Sunday, November 27, 2011

My Letter to Santa

Dear Santa,

How have you been? Did you have a nice summer? How is the missus? Are the elves giving you any trouble? Does the Air Force fire missiles at you when you fly over Washington?

I have been a good boy this year, but you already know that because you are omnipresent: you see me when I'm sleeping, you know when I'm awake, and you issue nationwide Elf Alert System (EAS) tests. Anyway, I've held up my end of the bargain, so could you please use your quasi deity-like powers to give me the following items on my Christmas list?

Please tell CBS I want to see more football and less promos of their lame prime time programs. Oh, and if "Two and a Half Men" is America's #1 comedy, then I'm dating a Kardashian.

The next commercial pitchman who uses the phrase "(holiday or season) is just around the corner," should have Rudolph drop a dukey through his open moon roof.

Please make the FCC require all news programs that air segments on The Muppets (a Disney/ABC property), Justin Beiber, SpongeBob (a Viacom property), or Lady Gaga, to run a banner at the top of the screen for the duration of the segment stating THIS IS NOT NEWS, THIS IS A PROMOTIONAL PIECE.

When an advertiser uses his offspring in a commercial, please ask the IRS to deny that child dependent status on the parent's income tax filing. If the kid can be a television pitchman, he's earning income.

Please limit the number of country music award shows to no more than one per year. There's not enough good country music to justify more than that. And while we're at it, just give Taylor Swift her own category.

I like Brian Williams, but when he is anchoring, his job is to deliver the news. Present the facts. Nothing more. Every time any news anchor tells me how I should feel about a news story, please have somebody sock him or her in the kisser.

Please change the name of HLN to TMZ and be done with it.

Please tell producers of television dramas that the most important element of their craft is something called Honesty. It comes from the actors giving a moving performance that is inspired by quality writing and illuminated by creative and thoughtful directing. One of the finest moments I've ever seen on television was Carroll O'Connor as Archie Bunker giving a eulogy for a coworker. Archie didn't know until now that his friend was Jewish. He is conflicted. He's forced to work through some emotions. The camera moves in tight... I mean extreme close-up tight. The studio is quiet. No mawkish music. No coached audience reaction. No motion control camera. No tricks. Just Archie, a mournful, confused, and frightened man realizing the world wasn't always as simple as he thought it was, and that look his eyes as he finds the right words. Please, Santa, tell the producers of "Parenthood" and other dramas to watch Archie in that scene and learn from it. Turn off the grating, manipulating music in the last five minutes, and let the cast and the writing shine. In a world filled with internet scams and politicians and talk radio snake oil salesmen telling us what they think we should believe, we want... we need more honesty.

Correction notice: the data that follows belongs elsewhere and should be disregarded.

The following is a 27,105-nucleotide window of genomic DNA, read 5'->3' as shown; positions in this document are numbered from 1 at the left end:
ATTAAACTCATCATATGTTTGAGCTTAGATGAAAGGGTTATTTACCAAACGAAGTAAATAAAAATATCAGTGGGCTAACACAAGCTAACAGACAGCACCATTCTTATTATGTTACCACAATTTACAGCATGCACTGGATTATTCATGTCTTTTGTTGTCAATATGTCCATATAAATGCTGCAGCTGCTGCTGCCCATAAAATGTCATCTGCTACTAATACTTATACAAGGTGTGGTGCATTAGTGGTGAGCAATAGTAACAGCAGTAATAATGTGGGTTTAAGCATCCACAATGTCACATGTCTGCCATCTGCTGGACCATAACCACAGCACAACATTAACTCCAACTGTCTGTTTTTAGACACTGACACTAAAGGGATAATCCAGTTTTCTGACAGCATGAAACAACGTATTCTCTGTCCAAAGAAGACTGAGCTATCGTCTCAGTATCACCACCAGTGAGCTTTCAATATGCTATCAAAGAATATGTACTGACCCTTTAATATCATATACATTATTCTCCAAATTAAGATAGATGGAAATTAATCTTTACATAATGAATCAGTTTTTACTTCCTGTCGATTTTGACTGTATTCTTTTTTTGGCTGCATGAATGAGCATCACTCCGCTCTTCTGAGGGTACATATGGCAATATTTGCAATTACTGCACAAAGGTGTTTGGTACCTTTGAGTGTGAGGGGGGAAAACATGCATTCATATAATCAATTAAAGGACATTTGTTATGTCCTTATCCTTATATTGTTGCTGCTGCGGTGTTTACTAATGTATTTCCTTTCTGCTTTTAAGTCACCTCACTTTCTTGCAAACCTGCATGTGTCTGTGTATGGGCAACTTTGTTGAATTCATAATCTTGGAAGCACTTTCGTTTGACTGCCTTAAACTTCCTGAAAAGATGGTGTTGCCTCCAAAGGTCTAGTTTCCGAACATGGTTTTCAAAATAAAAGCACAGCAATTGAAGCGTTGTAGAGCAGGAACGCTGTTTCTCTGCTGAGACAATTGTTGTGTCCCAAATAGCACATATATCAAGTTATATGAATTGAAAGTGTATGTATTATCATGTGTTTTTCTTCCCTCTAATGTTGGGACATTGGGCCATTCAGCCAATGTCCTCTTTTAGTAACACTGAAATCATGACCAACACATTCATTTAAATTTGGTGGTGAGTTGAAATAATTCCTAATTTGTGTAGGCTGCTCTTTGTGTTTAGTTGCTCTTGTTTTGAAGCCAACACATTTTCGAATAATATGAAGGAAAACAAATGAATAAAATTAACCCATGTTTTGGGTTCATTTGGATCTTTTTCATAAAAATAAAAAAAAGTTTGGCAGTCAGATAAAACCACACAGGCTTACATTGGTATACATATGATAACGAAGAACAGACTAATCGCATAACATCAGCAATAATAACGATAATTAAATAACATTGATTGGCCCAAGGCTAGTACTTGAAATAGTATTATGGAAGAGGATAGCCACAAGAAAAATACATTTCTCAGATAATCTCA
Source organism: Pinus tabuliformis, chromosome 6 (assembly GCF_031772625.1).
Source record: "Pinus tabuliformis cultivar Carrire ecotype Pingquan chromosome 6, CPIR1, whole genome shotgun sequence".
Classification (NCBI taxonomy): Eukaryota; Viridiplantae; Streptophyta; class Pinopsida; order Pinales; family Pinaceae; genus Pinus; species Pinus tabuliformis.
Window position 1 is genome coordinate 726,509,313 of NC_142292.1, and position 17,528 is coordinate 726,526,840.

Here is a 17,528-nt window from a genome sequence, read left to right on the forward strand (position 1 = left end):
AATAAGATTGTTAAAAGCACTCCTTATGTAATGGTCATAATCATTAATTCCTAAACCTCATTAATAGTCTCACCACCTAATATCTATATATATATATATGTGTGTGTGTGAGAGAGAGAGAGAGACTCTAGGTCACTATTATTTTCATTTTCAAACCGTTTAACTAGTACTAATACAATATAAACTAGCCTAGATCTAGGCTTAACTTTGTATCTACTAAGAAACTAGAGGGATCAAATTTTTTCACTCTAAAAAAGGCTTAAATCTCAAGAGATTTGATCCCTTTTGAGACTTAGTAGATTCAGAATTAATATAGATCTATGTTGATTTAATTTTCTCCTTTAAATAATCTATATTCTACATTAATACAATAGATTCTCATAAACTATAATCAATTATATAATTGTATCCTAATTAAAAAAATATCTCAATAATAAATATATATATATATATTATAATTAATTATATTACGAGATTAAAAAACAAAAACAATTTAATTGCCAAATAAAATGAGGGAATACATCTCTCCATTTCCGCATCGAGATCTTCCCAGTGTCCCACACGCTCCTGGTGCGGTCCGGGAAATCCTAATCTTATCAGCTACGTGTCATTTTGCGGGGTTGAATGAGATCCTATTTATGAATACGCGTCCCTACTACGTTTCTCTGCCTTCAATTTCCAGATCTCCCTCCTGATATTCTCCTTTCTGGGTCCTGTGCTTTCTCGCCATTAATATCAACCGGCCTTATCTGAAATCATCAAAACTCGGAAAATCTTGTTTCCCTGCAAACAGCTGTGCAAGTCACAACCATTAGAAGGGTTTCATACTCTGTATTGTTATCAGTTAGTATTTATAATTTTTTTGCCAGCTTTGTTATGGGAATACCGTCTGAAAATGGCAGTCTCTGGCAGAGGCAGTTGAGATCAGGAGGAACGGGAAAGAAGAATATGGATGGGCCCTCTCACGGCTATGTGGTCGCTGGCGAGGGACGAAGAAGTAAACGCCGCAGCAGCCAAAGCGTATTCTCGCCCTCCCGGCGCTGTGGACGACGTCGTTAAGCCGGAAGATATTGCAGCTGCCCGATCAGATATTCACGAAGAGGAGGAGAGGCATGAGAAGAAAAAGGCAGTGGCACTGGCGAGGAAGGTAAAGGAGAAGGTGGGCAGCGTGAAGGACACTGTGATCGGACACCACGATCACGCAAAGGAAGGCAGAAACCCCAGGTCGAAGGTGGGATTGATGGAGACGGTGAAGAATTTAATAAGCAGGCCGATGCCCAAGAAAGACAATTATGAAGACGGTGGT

That's all I want for Christmas, Santa... a little more honesty. That's a lot to ask of television. But it's worth a try.

Wednesday, November 16, 2011

Head Games

And now it's time to play every TV station manager's favorite game, "Wheel of Network Feed Screw Ups and Practical Jokes!" It's the exciting and unpredictable game where master control tries to outwit one of the Big Four network's technical operations center. Here's how the game is played.

One of the most pervasive misconceptions about how television works is the idea that local network broadcasters have full control over what they can air and when they can air it. Nothing could be further from the truth. In fact, there are many times when a local station is at the mercy of conditions beyond their control. As a player of "Wheel of Network Feed Screw Ups and Practical Jokes!" your job is to try to predict what kind of out-of-left-field programming move your network will make, while trying to pour through the 50 emailed contingency memos and revised timing sheets they sent, and discovering they've told you absolutely nothing at all... at about the same time the network goes to color bars. The player who runs their station the smoothest without the viewers seeing this...